A couple of weeks ago, I was privileged to attend the best academic talk I have ever heard anywhere. The fact that it was given by a second year PhD student was impressive. The fact that the student speaking was not presenting in her native language was simply mind-blowing.
As someone who likes to learn from the best, I have often been a bit guilty of attending talks like that and then thinking that, if I am to be as good as that person, I have to do exactly what they did. So, on previous occasions, after superb talks, I have gone home and done my best to make my next talk as much like someone else’s talk as possible. This even went to the point of trying to construct an elaborate narrative sermon on what was a really simple text. Needless to say, it didn’t go well.
The problem was that I always saw great talks as examples to be slavishly copied rather than as toolboxes that I could dip into when I needed some help. No halfway decent craftsman would look at Michelangelo’s “David”, realise it was carved with chisels and then proceed to try to knock in a nail with a chisel. It’s the same with talks. Just because we saw some great talk using Prezi or narrative structures or incredible animations, that doesn’t mean that our next talk will automatically benefit from using those exact tools.
What is much better is to really think about what we can learn from that talk and what will work in a given context. Some techniques work great in small seminars but flop gloriously in a sermon to 1,000 people. Some tools work wonderfully in set lectures but will absolutely fail if you use them with a small group of people you know well.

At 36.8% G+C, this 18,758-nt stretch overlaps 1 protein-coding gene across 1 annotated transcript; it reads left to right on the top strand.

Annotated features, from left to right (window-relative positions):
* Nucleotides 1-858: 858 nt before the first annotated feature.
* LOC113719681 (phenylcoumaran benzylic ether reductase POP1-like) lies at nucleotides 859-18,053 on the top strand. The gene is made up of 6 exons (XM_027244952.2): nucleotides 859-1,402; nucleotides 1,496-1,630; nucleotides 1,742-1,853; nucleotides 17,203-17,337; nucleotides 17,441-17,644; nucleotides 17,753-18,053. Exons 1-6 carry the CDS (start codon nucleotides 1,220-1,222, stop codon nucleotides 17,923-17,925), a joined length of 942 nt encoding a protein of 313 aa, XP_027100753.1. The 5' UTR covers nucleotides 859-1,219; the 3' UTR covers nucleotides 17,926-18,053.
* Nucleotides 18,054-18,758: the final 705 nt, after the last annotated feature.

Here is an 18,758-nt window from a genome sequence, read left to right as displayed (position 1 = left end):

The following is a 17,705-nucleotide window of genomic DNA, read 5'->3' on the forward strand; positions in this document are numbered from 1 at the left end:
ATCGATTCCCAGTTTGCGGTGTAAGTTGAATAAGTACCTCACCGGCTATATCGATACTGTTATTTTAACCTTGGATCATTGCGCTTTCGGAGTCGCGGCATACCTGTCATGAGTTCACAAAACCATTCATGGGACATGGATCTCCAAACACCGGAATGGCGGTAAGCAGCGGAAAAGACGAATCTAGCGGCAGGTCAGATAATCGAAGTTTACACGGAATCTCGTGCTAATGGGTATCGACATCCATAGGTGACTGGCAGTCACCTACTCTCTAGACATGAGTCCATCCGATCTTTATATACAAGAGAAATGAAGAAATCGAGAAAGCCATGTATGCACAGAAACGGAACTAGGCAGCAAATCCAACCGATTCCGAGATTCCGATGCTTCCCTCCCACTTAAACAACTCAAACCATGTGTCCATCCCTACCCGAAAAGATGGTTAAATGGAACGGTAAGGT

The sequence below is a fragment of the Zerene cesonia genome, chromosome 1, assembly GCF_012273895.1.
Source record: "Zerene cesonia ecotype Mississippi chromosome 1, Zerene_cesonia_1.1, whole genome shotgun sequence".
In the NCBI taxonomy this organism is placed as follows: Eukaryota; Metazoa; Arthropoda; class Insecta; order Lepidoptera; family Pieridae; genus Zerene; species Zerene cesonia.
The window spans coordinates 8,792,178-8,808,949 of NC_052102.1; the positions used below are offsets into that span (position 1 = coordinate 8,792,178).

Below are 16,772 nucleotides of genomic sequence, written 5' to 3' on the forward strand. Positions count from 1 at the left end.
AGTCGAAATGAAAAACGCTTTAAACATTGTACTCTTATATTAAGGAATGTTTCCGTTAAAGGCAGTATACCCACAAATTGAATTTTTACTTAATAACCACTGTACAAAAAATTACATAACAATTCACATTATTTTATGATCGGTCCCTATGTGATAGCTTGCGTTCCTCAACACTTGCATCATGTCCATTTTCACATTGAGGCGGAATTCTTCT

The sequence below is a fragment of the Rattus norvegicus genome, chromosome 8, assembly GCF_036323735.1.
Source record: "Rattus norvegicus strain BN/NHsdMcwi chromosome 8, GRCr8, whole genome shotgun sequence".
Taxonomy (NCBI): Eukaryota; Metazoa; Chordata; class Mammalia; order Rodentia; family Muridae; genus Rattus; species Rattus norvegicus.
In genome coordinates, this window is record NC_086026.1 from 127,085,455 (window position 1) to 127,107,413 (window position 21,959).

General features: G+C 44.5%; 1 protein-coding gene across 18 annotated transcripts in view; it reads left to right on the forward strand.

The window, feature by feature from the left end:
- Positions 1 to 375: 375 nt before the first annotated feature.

So, if we are going to use new tools, we need to know what they are for. Even something as well-known as PowerPoint has places where it absolutely will not work. If you are telling a story, you are probably better switching off the screen and, scary as it might seem, inviting people to concentrate on you. Similarly, you might find that sometimes, a whiteboard and a pen might communicate an idea a lot more effectively than a slide full of size 10 bullet-pointed text.
And then there is the “you” part of presenting. At some stage in your talk, no matter how hard you try, some “you” will leak out. It might be in the form of a nervous twitch or an impromptu joke or even just a wry smile that you didn’t realise you were wearing. It could even be as obvious as one lecture I sat through where the lecturer began with the words “I know this topic is dry but we’ll get through it.”
If some of “you” is going to leak anyway then it makes sense to choose techniques and tools that suit your personality. I am outgoing and I like to be slightly off the wall so things like funny games, odd metaphors and silly jokes work well in my talks. I have some colleagues who are much more reserved and quiet so those same tools would just make them look, well, silly. They might be far better off pulling people in with a touching story or creating gorgeous visuals or even using no visuals at all and just talking straight, person to person.
The same tools, no matter how effective they might be in one place, might not work for you or your talk. You really don’t have to try to be anyone else. In fact, if you try to adopt something that doesn’t suit you, people will know.
The aim then is to find the toolset that fits your kind of talks and your kind of personality and work hard on using them effectively. When you, your talk, and your audience are all on the same page, incredible things can happen.